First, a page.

If You're Going to Hook Up, Hook Up Right
Hookups play a key role in how we get human touch and intimacy when we're not in a relationship. However, we often find it difficult to get the amount of pleasure we'd like from a one-night stand. We all know about the orgasm gap during heterosexual couples, and for hookups, it's even worse: 80 percent of men reach climax compared to 40 percent of women, according to a 2017 article by the Australian Broadcast Corporation.
"One-nighters are actually a way to learn about sexual variety, communication and what you especially like or don't," says Carol Queen, Ph.D., a staff sexologist at Good Vibrations. "It's also a good way to practice skills, from talking about your desires and boundaries to putting on a condom to introducing someone to your vibrator."
Then why are so many one-night stands a huge disappointment? Sex and relationship experts explain how to make our hookups a little more hook, line and sinker.
Is this hookup right for you?
The first step before you initiate a hookup is to have an honest conversation with yourself.
"There are some people who really need to have an emotional connection with someone before they're willing and able to open their body to sleep with them—and there are people who don't. Both are totally okay and totally normal," explained Leah Carey, a sex and intimacy coach and host of the Good Girls Talk About Sex podcast.
If you're in the first camp, hookups might not be the best choice for you. Remember, don't force yourself to do something you're not comfortable with. If you're in the second group though, a hookup can be a great way to get pleasure when you crave it.
People will naturally feel awkward talking about sex, whether in a one-night stand or a long-term relationship. We often try to deal with this discomfort by hooking up with people at bars or parties, numbing the whole experience with alcohol—a move experts don't recommend.
"While a bar is a logical place to meet up, don't drink so much that you don't have the same sense of safety and can't evaluate them," Queen said. A better hookup starts with an open conversation with zero pressure. Have the conversation in a neutral location, like a coffee shop, a restaurant or even a park.
After all, good sex starts with clear communication. Leah recommends The STARS Talk, by Evelin Dacker, a format for having an open conversation before sex. STARS stands for STI Status, Turn-ons, Avoids, Relationship Expectations, and Safety Protocols, like birth control and condoms.
Here's how STARS works.
Communicate your STI status
STI status is the bare minimum you should discuss with a hookup. Even if you feel awkward talking about everything else, like turnons and relationship expectations, you need to stay safe.
Lead the conversation by saying something like, "I recently got tested for STIs and my results were negative/positive. What about yourself?" If you don't feel comfortable even talking about STIs with someone, ask yourself if you should really be having sex with them.
"If you feel comfortable talking with somebody about your expectations, STI status, and things you want to happen, then that is an indicator that you can have a great hookup," Carey said.
Share sexual likes and dislikes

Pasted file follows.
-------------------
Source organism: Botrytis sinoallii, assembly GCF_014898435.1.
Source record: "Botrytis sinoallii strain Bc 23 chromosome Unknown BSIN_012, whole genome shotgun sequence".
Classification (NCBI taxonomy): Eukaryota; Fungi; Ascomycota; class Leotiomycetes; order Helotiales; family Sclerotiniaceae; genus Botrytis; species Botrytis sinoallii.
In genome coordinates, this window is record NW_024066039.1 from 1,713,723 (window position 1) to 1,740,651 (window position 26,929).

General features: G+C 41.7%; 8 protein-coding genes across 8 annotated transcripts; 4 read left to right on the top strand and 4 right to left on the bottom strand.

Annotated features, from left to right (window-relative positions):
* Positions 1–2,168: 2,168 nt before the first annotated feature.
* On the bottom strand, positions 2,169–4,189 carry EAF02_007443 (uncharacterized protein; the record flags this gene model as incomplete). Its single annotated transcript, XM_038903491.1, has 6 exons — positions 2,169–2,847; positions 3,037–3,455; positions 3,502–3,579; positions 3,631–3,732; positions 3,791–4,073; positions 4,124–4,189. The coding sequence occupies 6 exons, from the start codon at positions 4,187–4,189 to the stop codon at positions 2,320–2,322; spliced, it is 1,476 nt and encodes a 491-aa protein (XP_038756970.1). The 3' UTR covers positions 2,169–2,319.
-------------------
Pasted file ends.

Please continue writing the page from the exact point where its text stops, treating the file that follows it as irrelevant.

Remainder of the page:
It's not a surprise that talking about turnons can make sex much better. Of course, we might be afraid that telling our partners what we want will freak them out or turn them off. But, seriously, how else can they know?
If you're not sure what turns you on, you're not alone. In a TED Talk about this very strategy, Dacker said one-third of people she studied in her research didn't know what turned them on and another third didn't want to tell their partner if they did.
If you're not sure what turns you on, think about what you like. Giving or receiving? Cuddles? Conversation? Getting a small bullet vibrator or sex toy can help you learn the amount of pressure you need to orgasm and your erogenous zones.
If you take the conversation toward sexual turnons, it makes sense to talk about turnoffs. In the STARS acronym, the A stands for Avoids. This isn't just for pleasure, either. Talking about boundaries is important for consent, because what's normal to one partner might be triggering for another.
Discuss relationship expectations
We get it, the "What are we?" conversation is something nobody wants to have—especially with a hookup. As a result, we often assume the other person feels the same way, but this is how feelings get hurt. Though it's completely optional, asking your partner what their expectations are before you hook up is a good idea.
Maybe you both want one night of mental and physical escape, only never to speak again. Or perhaps one of you wants a true one-night stand, but the other wants a recurring friend with benefits relationship.
"Asking what the other person is looking for ensures you're not a mismatch," Carey said. "If there is a mismatch, then you can decide if you're okay with that or protect yourself and not do that at all."
Share safety protocols
Finally, discuss with your partner whether you're on birth control, and/or if you need to use a condom, dental dam or another form of protection. If you feel safe, you're much more likely to feel more pleasure and enjoy yourself.
When we think of having better hookups, our first thought might be extending foreplay or introducing sex toys. But for many people, especially women, good sex is as much mental as it is physical. Make time for a conversation about STIs, relationship expectations, turnons, the avoids and safety, and the guarantee is there—the sex is going to be 1,000 times better.